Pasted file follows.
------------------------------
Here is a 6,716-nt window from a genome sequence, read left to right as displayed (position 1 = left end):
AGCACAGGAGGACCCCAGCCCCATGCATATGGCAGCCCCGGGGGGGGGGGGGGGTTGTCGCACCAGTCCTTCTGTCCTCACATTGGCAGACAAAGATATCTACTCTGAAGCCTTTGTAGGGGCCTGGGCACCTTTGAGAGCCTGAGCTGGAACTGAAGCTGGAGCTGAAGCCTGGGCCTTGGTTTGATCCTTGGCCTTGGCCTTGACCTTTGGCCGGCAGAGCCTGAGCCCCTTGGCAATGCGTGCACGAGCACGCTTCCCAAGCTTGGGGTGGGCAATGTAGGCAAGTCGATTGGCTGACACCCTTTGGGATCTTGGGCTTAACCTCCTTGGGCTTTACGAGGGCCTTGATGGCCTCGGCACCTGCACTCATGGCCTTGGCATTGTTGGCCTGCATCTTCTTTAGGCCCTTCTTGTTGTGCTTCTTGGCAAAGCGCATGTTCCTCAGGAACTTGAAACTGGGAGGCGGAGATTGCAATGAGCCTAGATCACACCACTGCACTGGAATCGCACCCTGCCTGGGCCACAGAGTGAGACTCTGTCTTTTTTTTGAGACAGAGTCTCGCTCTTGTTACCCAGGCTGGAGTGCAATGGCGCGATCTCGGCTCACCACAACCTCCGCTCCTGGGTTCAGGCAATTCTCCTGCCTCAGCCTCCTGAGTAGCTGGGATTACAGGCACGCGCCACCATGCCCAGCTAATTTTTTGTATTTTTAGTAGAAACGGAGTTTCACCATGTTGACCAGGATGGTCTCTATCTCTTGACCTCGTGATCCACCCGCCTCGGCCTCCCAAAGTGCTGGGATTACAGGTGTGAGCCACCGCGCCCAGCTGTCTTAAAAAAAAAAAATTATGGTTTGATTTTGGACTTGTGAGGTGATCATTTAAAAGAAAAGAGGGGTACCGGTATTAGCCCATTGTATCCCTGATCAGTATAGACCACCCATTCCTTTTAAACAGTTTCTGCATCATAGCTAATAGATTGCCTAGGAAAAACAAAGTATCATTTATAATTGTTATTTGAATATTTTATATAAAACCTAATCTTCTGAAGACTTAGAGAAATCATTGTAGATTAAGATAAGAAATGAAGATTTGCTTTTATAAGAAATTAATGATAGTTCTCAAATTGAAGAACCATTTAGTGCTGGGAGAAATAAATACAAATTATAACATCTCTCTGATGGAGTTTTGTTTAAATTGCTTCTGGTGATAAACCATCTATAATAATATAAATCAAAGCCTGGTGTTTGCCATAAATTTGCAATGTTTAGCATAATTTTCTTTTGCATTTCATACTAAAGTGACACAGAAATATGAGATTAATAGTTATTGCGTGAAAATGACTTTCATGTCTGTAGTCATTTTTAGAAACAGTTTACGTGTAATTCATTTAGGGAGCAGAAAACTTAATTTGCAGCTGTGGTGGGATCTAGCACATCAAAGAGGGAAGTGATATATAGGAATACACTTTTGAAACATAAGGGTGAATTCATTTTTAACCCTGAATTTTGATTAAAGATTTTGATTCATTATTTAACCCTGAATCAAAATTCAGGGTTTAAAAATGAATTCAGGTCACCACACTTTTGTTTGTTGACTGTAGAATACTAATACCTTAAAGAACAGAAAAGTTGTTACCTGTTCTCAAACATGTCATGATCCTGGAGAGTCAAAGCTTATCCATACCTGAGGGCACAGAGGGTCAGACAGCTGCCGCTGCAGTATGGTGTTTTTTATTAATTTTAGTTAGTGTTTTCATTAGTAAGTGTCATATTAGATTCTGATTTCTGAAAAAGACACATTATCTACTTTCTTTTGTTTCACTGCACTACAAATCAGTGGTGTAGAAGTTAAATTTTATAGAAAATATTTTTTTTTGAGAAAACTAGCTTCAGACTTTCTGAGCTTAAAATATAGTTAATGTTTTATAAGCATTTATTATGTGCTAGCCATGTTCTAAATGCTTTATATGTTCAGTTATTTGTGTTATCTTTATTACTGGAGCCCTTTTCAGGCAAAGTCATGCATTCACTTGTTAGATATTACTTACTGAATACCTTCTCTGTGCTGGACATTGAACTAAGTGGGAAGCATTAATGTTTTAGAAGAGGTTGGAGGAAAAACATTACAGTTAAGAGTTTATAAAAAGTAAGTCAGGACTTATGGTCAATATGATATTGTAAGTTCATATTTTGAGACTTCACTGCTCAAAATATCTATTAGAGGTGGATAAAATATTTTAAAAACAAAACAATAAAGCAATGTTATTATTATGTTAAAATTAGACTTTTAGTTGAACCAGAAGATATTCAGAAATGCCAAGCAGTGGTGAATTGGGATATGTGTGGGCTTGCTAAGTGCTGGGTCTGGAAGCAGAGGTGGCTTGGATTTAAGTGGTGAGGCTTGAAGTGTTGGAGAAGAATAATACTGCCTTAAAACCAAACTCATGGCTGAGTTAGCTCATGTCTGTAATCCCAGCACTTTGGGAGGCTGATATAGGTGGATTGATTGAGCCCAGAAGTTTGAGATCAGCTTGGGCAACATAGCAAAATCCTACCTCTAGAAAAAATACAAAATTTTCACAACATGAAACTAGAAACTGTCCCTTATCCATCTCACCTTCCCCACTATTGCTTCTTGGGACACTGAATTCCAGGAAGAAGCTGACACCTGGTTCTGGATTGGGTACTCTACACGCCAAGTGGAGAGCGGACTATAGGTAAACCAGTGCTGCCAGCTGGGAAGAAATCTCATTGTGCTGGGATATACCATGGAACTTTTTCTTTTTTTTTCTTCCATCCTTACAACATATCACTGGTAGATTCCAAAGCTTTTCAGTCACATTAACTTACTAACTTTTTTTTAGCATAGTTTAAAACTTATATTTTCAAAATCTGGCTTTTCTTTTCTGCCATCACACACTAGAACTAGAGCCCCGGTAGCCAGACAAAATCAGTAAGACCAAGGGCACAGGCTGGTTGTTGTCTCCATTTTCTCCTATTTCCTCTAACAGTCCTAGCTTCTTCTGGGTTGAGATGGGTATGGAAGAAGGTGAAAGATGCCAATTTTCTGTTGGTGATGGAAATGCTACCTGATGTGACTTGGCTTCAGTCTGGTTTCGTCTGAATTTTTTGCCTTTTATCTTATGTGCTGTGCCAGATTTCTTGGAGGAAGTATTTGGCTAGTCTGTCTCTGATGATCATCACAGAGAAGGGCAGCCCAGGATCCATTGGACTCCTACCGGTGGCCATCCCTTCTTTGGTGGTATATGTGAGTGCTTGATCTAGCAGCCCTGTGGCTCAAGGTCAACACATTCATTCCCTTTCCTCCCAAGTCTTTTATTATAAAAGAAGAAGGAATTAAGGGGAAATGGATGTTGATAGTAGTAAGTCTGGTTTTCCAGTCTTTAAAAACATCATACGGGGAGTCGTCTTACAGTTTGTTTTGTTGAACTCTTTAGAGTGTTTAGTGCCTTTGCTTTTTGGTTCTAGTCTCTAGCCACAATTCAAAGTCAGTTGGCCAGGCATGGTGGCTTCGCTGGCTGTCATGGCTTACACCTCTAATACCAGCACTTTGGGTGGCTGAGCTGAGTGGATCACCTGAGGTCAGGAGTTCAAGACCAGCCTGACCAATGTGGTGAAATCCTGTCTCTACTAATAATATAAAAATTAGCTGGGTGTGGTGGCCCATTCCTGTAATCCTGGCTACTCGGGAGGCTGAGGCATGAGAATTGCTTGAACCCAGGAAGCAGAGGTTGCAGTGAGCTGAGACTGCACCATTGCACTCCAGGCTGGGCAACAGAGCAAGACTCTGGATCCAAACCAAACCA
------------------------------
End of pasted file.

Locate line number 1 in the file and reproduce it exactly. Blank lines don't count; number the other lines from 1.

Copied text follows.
Here is a 6,716-nt window from a genome sequence, read left to right as displayed (position 1 = left end):